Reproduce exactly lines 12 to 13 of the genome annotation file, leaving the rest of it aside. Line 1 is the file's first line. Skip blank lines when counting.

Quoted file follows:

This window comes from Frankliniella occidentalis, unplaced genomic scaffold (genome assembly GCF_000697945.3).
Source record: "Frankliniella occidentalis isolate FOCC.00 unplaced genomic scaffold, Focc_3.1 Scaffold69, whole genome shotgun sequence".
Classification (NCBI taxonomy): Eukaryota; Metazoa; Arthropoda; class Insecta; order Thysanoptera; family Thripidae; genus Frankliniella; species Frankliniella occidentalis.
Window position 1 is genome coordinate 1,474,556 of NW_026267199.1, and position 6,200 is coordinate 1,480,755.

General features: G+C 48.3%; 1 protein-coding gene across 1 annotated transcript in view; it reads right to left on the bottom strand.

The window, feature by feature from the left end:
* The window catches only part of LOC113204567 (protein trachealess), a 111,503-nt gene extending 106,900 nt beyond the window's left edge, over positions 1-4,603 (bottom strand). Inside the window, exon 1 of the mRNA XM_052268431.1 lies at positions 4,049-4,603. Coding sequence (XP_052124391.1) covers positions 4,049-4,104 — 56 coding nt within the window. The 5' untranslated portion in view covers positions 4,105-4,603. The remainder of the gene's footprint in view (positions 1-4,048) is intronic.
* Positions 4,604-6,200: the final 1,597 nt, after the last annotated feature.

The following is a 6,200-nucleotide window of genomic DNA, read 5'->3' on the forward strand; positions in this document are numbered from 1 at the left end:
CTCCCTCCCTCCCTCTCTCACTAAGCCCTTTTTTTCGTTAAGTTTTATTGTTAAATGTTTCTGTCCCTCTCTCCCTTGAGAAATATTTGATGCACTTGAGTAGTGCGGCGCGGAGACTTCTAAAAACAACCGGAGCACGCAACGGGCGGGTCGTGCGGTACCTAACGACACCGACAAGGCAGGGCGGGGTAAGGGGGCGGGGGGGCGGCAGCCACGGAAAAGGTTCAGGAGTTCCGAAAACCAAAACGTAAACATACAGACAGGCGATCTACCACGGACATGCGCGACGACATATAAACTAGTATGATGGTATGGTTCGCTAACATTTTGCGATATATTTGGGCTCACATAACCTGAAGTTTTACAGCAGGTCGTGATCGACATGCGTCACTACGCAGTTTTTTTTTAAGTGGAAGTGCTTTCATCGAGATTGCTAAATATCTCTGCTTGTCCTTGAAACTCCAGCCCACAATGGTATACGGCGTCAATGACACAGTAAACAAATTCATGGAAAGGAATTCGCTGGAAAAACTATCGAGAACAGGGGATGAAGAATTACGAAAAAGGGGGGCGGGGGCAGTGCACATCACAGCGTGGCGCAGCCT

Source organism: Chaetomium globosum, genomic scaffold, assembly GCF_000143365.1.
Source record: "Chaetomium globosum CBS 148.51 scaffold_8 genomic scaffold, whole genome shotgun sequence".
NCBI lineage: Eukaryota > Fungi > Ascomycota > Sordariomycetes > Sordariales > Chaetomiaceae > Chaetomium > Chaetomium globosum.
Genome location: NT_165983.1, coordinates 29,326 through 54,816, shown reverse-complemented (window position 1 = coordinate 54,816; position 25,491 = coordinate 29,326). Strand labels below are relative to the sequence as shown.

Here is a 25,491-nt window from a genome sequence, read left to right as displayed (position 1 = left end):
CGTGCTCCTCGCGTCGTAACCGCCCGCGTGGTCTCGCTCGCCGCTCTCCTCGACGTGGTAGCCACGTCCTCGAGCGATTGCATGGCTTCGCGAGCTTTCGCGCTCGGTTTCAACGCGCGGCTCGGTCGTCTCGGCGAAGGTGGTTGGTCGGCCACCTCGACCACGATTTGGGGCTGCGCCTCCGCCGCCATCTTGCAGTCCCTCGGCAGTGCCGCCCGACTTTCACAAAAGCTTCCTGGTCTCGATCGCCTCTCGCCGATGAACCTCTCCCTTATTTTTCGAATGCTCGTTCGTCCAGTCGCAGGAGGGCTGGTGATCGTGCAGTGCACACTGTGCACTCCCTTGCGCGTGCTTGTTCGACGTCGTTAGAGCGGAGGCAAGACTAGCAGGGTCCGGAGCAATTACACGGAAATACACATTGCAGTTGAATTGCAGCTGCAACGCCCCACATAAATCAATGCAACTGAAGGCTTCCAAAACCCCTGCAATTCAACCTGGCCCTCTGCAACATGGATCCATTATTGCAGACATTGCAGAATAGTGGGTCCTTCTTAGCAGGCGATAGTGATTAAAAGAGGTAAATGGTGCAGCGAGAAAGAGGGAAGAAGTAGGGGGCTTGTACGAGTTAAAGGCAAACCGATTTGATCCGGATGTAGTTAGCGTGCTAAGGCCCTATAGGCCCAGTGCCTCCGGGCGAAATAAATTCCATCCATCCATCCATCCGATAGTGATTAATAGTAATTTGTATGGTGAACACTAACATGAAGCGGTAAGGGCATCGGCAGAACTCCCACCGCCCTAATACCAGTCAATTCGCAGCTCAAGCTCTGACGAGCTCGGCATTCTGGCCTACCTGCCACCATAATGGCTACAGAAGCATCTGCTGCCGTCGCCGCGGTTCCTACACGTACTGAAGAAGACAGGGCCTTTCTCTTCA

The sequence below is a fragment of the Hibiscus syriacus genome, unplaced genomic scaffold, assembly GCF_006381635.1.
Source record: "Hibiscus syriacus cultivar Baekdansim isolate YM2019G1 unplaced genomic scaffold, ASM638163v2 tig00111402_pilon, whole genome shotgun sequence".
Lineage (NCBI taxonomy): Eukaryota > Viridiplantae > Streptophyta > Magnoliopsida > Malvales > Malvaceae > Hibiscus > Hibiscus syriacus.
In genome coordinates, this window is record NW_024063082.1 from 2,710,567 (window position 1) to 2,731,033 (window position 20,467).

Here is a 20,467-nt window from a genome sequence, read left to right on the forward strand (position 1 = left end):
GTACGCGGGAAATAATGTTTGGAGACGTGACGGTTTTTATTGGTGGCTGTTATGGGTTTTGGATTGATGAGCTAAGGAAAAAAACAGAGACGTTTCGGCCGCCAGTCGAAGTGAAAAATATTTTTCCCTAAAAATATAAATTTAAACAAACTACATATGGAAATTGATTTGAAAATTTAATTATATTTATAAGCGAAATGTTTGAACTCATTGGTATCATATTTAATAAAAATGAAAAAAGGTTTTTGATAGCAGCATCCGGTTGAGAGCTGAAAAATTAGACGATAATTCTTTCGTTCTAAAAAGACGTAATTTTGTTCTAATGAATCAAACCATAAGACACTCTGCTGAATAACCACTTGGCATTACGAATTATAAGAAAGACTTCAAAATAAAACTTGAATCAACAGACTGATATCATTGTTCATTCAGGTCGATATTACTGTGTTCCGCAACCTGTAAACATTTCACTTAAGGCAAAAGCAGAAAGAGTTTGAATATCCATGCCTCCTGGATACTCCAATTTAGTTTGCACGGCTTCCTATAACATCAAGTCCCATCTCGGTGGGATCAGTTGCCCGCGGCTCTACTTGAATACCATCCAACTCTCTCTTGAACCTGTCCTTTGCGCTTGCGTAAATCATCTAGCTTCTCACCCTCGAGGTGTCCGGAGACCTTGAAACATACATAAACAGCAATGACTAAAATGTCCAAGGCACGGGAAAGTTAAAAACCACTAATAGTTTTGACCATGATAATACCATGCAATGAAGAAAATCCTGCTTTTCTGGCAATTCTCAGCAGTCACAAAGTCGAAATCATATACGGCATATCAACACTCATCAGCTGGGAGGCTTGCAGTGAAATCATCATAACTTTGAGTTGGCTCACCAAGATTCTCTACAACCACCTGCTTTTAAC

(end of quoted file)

Source record: "Chaetomium globosum CBS 148.51 scaffold_8 genomic scaffold, whole genome shotgun sequence".
NCBI lineage: Eukaryota > Fungi > Ascomycota > Sordariomycetes > Sordariales > Chaetomiaceae > Chaetomium > Chaetomium globosum.